Black Cinema + Mental Health

Black Cinema + Mental Health

Since the earliest stages of cinema, Blackness has always made a substantial impact on those both outside and inside of the community. From early stars and filmmakers like Hattie McDaniel, Sidney Poitier, Oscar Micheaux, and Charles Burnett to our modern-day idols like Spike Lee, Ava Duvernay, and Viola Davis, Blackness and cinema have always intercepted. These components, Black actors, producers, directors, and those behind the scenes, make what we know today as Black Cinema.

Black cinema has been the pinnacle of hope, reflection, and representation for Black audiences. It serves this purpose to this very day, and the importance of that representation is more complex than many realize. Especially when looking at the intersection of mental health and Black Cinema.

Mental health is a touchy topic in our community, with many not knowing how to address such topics due to fear and racism.  

This is where Black Cinema and its reflections on mental health in our community plays a role. Especially contemporary Black cinema, which often combines racism and mental health to portray better emotions of grief, anxiety, and depression related to the black experience.

Netflix’s They Cloned Tyrone, directed by Juel Taylor, and starring John Boyega follows the story of the main character, Fontaine (Boyega), and his eventual discovery of being cloned the night after being shot and killed. The movie, presented as a sci-fi – comedy, has underlying themes. The audience is not only introduced to the struggles of Black Americans concerning racism and a government that quite literally goes to the most heinous lengths to control and exploit Black communities, but we are also exposed to the anxiety, fear, grief, and depression that comes with racism and white supremacy.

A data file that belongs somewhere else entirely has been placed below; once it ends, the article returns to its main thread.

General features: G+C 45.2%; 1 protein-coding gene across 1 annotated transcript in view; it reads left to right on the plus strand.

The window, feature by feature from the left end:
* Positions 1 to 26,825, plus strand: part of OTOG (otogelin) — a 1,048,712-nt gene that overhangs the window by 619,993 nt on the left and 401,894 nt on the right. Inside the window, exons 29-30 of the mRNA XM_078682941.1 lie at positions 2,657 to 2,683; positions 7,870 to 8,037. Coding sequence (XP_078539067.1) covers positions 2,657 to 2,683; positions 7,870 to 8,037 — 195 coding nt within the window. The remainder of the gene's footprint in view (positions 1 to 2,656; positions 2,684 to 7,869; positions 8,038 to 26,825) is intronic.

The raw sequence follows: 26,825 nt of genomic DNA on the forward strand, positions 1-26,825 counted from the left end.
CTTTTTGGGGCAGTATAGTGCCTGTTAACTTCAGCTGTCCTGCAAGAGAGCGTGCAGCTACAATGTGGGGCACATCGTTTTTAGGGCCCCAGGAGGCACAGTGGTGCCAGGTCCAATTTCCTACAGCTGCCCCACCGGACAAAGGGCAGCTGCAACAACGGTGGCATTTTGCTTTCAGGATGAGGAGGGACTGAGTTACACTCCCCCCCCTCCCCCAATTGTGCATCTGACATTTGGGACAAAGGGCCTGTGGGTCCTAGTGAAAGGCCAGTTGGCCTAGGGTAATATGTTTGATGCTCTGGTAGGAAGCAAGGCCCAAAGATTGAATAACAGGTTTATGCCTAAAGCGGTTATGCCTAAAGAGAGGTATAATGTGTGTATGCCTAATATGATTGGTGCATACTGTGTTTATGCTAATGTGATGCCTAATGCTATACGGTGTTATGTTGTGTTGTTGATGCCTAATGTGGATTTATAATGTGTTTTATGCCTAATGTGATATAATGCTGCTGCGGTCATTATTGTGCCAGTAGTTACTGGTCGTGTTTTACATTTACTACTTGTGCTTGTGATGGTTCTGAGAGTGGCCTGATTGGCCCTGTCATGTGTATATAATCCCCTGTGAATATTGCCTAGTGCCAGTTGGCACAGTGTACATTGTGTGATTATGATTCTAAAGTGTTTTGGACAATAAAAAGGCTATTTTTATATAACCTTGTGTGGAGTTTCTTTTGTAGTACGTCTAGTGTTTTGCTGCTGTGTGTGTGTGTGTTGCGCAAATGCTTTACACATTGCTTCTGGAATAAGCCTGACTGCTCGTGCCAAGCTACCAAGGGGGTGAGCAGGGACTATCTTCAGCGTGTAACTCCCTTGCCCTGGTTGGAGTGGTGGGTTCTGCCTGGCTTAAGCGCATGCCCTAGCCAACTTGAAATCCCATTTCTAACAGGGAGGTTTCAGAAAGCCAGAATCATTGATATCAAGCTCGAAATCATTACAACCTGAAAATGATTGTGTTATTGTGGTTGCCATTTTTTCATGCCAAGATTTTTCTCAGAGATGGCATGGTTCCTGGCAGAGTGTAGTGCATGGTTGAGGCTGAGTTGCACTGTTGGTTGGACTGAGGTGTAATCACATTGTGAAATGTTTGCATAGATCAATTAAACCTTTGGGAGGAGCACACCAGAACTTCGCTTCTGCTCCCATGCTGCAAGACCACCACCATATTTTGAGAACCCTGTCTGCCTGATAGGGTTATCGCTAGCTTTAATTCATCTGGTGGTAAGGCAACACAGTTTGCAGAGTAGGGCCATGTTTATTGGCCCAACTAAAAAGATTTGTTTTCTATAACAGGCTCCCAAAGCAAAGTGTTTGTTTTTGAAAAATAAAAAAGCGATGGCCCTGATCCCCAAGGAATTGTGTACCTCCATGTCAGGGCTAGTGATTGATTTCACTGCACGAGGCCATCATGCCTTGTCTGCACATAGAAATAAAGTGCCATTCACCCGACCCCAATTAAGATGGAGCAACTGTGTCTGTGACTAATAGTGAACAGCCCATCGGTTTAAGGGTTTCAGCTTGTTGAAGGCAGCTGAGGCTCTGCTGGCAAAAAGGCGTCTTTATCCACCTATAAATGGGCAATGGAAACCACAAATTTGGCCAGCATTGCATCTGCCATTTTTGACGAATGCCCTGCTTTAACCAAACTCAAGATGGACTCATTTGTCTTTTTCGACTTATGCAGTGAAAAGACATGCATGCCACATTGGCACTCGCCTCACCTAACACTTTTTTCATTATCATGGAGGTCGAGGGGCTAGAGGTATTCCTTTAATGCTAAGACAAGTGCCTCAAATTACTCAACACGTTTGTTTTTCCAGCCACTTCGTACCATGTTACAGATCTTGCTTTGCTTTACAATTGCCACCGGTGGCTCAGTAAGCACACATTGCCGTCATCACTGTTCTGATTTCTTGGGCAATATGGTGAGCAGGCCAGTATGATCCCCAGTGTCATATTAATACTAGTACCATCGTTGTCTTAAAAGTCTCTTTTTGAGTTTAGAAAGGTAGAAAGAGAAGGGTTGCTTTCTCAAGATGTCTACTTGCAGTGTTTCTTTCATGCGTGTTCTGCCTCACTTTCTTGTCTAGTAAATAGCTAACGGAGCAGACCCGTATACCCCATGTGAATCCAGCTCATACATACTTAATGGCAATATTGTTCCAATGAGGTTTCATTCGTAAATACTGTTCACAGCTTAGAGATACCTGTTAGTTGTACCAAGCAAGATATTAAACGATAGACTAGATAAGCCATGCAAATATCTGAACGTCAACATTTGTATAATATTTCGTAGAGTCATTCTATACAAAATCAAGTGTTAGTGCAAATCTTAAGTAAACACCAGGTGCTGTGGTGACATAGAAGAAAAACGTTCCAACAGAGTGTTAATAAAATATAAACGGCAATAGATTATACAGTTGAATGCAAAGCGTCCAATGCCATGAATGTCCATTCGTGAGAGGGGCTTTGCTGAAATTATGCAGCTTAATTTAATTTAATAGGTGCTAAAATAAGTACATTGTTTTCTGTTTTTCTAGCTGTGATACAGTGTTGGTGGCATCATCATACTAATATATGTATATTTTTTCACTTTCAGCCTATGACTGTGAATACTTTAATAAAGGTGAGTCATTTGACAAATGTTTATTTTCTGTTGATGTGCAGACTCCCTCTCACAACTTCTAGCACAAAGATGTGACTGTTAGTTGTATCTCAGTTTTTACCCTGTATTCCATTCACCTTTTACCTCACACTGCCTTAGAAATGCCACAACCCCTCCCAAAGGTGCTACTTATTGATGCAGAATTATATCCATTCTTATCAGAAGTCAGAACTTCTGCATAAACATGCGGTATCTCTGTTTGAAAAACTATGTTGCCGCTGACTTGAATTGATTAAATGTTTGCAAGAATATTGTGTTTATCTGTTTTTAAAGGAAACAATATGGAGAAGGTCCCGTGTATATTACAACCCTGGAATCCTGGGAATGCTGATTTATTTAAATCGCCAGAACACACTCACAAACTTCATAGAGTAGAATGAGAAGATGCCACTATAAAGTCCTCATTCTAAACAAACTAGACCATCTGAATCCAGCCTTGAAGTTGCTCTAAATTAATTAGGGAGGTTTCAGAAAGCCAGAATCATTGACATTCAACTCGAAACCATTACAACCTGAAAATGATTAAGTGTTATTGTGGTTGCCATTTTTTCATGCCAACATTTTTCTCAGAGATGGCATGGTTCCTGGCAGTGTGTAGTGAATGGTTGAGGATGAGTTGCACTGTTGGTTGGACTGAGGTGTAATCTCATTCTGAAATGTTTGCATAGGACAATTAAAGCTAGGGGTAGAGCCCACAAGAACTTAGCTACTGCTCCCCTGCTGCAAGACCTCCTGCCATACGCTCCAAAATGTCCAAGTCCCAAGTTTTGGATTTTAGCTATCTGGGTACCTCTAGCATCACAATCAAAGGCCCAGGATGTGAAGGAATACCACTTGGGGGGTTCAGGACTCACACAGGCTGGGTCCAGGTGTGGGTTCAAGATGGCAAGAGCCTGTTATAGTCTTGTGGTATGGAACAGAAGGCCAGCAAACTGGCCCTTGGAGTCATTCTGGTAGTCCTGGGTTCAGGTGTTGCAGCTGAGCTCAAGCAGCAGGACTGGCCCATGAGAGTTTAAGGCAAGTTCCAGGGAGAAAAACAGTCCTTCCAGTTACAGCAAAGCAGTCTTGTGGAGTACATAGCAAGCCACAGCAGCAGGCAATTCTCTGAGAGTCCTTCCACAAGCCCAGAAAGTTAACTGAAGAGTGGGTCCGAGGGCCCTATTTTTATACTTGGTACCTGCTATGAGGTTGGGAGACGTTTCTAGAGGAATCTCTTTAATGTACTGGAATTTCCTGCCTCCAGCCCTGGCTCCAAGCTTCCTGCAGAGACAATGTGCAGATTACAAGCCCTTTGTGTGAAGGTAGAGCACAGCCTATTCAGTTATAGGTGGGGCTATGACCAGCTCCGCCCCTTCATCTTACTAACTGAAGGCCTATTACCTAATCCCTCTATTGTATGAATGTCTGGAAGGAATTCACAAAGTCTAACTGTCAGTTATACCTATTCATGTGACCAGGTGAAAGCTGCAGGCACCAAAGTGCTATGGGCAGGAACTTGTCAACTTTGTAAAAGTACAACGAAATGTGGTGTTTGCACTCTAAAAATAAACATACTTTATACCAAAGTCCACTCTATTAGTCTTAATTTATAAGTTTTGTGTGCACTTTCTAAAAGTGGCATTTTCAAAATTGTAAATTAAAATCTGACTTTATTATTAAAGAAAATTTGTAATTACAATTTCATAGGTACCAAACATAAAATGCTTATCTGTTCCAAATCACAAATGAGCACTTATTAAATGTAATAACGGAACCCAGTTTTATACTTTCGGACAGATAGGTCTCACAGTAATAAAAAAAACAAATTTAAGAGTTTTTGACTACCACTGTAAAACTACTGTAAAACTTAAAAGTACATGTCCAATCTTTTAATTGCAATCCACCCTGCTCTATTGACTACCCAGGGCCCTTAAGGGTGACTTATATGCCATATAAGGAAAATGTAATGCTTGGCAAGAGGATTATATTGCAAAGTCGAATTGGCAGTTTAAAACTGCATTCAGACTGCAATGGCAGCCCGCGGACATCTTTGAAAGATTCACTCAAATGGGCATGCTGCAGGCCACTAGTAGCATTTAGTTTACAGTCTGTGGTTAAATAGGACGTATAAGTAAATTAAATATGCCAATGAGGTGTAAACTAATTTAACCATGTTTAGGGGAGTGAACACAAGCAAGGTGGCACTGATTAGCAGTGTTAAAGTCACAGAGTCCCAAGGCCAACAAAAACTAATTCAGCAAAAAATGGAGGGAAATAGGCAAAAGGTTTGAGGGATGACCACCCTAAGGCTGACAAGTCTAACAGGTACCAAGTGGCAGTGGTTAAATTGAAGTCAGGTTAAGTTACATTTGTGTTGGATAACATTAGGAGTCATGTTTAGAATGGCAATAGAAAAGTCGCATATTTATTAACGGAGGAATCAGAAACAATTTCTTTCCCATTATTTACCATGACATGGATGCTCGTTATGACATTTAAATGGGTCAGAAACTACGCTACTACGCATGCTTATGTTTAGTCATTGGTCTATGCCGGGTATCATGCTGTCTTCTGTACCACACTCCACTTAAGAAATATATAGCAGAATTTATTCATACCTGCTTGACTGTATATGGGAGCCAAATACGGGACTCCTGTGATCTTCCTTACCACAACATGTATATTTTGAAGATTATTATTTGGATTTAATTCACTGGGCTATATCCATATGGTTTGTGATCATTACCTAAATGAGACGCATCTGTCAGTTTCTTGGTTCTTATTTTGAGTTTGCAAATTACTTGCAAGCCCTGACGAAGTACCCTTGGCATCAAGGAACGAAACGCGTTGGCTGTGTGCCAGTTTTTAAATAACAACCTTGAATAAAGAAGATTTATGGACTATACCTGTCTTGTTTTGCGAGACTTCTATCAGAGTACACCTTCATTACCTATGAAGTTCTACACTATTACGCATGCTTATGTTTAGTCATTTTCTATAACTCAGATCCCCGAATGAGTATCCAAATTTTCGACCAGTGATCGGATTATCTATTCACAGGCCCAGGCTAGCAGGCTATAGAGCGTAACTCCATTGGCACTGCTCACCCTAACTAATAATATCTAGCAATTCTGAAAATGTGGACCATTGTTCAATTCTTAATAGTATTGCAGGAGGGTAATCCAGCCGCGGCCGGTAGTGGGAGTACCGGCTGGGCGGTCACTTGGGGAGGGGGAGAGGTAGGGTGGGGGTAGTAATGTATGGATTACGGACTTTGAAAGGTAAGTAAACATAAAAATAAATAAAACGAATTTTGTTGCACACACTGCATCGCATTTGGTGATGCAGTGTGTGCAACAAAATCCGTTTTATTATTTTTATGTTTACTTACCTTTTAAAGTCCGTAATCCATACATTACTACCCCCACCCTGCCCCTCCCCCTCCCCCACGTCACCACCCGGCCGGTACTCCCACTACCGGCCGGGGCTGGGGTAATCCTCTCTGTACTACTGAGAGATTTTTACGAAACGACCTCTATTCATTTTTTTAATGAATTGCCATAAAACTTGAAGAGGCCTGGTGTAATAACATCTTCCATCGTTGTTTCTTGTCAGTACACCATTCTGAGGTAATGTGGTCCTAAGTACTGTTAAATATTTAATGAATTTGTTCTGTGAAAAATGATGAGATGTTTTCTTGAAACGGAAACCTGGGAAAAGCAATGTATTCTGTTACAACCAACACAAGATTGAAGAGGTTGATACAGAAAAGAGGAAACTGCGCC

Through Fontaine’s character, we can witness and relate to the grief he faces. The grief of losing his brother and mother, the grief of realizing that the life he thought he had is not his, the grief that comes with accepting that (temporarily). Yet also the anxiety and fear that comes with being watched and the depression that precedes when Fontaine realizes his place in life.

Fontaine’s struggles mirror those that Black Americans face daily. A community plagued by white supremacy while continuously grieving the loss of loved ones and even a better life. Mental health isn’t explicitly viewed as a central theme, but we start to feel the same hopelessness, grief, and overall depression that Fontaine experiences throughout the film.

When observing more examples of Black Cinema and mental health, it becomes very apparent that grief tends to be an integral emotion experienced—the grief of a poor life due to racism or even the grief of a loved one.

Ryan Coogler’s Black Panther: Wakanda Forever shows grief but also healing. The film showcases a Black community grieving the loss of their beloved king, yet while the characters on screen grieve, so do we as the Black audience. T’Challa, played by the late Chadwick Boseman, is not just lost to the characters in the movie. Boseman’s death also struck us as a Black community. Yet, Black Panther exposed us to community healing, and the audience went on that journey.

While loss and grief are often seen in Black cinema, we rarely witness healing. Black Panther, made for Black people by Black people, took us through that healing journey, leaving us with a message of hope.

Black cinema has a long way to go before we see deep portrayals pinpointing mental health education and resources within the community. While we wait, it’s essential to appreciate the gems of Black cinema we have. Representation is critical to finding a sense of belonging and identity, and perhaps one day, as mental health discussions in our community are more accepted, we will start to see those essential talks echoed in our cinema.

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